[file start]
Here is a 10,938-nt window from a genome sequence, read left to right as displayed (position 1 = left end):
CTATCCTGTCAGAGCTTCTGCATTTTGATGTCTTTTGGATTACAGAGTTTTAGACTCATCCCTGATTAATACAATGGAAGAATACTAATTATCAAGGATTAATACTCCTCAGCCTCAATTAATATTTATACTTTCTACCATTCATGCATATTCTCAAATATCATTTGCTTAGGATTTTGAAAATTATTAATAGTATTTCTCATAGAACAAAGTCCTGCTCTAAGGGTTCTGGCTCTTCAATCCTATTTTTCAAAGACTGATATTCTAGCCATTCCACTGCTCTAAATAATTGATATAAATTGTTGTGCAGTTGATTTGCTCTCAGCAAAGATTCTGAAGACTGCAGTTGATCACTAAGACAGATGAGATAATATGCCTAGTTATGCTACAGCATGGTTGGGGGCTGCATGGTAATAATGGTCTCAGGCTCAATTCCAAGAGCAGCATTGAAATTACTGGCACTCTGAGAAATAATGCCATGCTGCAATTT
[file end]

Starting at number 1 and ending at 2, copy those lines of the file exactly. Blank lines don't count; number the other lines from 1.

Here is a 10,938-nt window from a genome sequence, read left to right as displayed (position 1 = left end):
CTATCCTGTCAGAGCTTCTGCATTTTGATGTCTTTTGGATTACAGAGTTTTAGACTCATCCCTGATTAATACAATGGAAGAATACTAATTATCAAGGATTAATACTCCTCAGCCTCAATTAATATTTATACTTTCTACCATTCATGCATATTCTCAAATATCATTTGCTTAGGATTTTGAAAATTATTAATAGTATTTCTCATAGAACAAAGTCCTGCTCTAAGGGTTCTGGCTCTTCAATCCTATTTTTCAAAGACTGATATTCTAGCCATTCCACTGCTCTAAATAATTGATATAAATTGTTGTGCAGTTGATTTGCTCTCAGCAAAGATTCTGAAGACTGCAGTTGATCACTAAGACAGATGAGATAATATGCCTAGTTATGCTACAGCATGGTTGGGGGCTGCATGGTAATAATGGTCTCAGGCTCAATTCCAAGAGCAGCATTGAAATTACTGGCACTCTGAGAAATAATGCCATGCTGCAATTT